Photo of the Brandenburg Gate by Flickr user http2007, used under a Creative Commons license.
Well, I'm not quite a Berliner again - not until I arrive there blurry of eye and brain on Thursday. Today's a travel day. I'll spend five weeks in Berlin with my family, then get back to Ohio in time for the kids' school to start. Since five weeks is too long to just drop all my work, I'll need to prepare a new class or two while I'm there. (Okay - realistically, just one). If I'm lucky I'll get a bit of translating work, too.
In between working and loitering in cafes and biking along the Spree River and trying out every last playground in the city, I hope I'll get to see Barack Obama when he visits Berlin. Yes, I'm still feeling painfully disillusioned. Yes, I know I never should've nurtured those illusions. It reminds me of when you're fifteen and you fool yourself into thinking the really cute boy you like might actually like you back. Except I'm not fifteen anymore.
I'm not done being pissed at him - but I still want to see him in person. And yeah, I know he was in Zanesville and Dayton, so it's silly to have to schlep to another continent in order to see him. I don't care.
But apparently, high-level officials in both Germany and the United States care quite a lot. Last week, Spiegel Online (via Salon's English translation) reported that Obama wants to speak in front of the Brandenburg Gate. That's where Reagan famously challenged Mr. Gorbachev to tear down this Wall. And where I saw Bill Clinton speak back in 1994, days before my wedding, years before any of us had ever heard of Monica Lewinsky or Ken Starr.
The German Chancellery isn't keen on Obama sharing the same venue as past American presidents. Arguing that electioneering would be improper in front of such a weighty symbol, Angela Merkel's office is putting pressure on the Berlin city government to prevent Obama from using the Brandenburg Gate as a backdrop. Her coalition partners, the Social Democrats, favor the idea, reports the New York Times. So does Berlin's left-leaning municipal government (again according to Spiegel Online via Salon).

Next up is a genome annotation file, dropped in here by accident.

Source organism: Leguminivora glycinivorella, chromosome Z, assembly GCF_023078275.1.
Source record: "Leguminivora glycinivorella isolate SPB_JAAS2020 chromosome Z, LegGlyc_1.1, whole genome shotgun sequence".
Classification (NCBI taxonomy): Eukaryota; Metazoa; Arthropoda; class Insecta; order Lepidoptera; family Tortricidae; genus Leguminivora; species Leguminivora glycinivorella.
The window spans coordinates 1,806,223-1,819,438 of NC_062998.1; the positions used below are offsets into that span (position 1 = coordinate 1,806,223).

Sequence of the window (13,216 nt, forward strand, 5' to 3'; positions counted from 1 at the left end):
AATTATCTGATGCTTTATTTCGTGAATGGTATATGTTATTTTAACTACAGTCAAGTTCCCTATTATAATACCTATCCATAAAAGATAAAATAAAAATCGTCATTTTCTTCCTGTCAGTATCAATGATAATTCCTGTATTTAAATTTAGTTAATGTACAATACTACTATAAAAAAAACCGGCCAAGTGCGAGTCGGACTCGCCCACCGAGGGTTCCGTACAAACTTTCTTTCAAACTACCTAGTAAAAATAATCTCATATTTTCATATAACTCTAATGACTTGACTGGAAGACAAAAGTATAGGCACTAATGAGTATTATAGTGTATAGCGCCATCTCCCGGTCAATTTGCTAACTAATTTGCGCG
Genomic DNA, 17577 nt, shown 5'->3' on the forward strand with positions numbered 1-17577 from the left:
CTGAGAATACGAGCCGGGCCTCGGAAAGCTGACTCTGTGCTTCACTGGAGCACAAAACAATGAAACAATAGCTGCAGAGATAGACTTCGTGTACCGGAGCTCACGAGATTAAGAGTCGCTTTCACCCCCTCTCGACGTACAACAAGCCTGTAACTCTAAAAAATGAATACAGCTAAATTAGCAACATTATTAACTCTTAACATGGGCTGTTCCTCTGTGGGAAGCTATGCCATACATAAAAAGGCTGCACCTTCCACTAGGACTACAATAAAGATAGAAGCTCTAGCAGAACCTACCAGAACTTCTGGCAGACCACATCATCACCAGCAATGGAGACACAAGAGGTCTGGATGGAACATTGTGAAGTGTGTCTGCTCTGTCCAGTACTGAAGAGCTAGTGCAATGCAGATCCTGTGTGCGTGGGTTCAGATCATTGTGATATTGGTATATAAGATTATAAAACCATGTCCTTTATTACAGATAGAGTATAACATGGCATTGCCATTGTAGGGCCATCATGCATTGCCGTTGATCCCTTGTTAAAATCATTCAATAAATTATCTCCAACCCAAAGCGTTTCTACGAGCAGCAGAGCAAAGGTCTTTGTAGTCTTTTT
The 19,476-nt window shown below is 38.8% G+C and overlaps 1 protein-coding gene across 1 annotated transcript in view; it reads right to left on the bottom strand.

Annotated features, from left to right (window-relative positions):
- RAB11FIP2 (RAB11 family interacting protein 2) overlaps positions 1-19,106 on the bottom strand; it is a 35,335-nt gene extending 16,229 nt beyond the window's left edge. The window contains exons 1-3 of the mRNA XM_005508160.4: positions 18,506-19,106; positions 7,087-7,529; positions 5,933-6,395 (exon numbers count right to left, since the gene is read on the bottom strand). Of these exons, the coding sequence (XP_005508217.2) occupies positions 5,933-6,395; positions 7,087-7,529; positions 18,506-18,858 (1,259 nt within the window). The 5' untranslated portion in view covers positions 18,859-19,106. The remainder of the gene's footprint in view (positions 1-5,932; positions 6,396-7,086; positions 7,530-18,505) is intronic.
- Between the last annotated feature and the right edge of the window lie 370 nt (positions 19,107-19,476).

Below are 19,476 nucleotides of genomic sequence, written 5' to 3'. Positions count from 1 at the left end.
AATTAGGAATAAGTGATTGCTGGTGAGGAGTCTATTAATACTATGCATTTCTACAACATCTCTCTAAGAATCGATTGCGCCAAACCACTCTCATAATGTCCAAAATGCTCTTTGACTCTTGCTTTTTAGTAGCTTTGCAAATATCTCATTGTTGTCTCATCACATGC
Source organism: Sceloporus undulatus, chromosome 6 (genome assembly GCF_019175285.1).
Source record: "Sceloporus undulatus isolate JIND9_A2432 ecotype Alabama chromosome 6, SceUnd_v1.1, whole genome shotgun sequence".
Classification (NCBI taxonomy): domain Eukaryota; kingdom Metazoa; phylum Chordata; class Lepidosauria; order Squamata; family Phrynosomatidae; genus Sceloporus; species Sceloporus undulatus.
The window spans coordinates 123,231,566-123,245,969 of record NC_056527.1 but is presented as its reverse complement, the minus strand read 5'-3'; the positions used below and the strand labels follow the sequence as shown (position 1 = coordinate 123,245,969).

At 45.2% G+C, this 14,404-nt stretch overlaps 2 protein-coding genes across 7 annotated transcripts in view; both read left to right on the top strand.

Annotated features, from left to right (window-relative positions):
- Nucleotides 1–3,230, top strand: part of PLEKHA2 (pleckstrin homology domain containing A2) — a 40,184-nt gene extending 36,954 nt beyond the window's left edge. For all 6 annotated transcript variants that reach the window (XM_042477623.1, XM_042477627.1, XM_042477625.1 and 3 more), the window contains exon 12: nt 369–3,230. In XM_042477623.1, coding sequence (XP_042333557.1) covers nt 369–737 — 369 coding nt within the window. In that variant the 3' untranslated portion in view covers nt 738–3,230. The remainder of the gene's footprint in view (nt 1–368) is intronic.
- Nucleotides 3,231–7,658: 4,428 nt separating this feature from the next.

In other words, German politicians are dividing along partisan lines. And no wonder: Der Spiegel reported that the Bush Administration has apparently been putting pressure on Merkel's people. For her part, she's apparently forgiven Bush for that unwanted impromptu neck massage he gave her.
Not that anyone from the Obama campaign has asked me - but I think he should nix the Brandenburg Gate and speak at the Schöneberger Rathaus (city hall). That's where JFK gave the most famous Berlin speech of all - the one where he claimed, "Ich bin ein Berliner."
It all depends on what Obama hopes to accomplish. If this Berlin speech is really just another campaign stop, then sure, the Brandenburg Gate is the symbol that'll resonate back home. It's got that Cold-War cachet. (Maybe we could even rebuild a short stretch of the Wall? And invite Pink Floyd back for another concert?)
If, instead, Obama intends to start rebuilding some of the burned bridges, then the Schöneberger Rathaus would be a highly meaningful site for Berliners, other Germans, and the American expat community. While I haven't been in Germany since last summer, my sense from family and friends is that most Germans adore Obama. They are ready to see him as a sort of human incarnation of the Berlin Airlift - a chance for a new start - but this time, with the United States, not Germany, as the rogue nation that needs to be brought back into the international community.
So Senator Obama, I hope to see you next week, holding forth on a balcony in Schöneberg.
Photo of Rathaus Schöneberg by Flickr user snooker68, used under a Creative Commons license.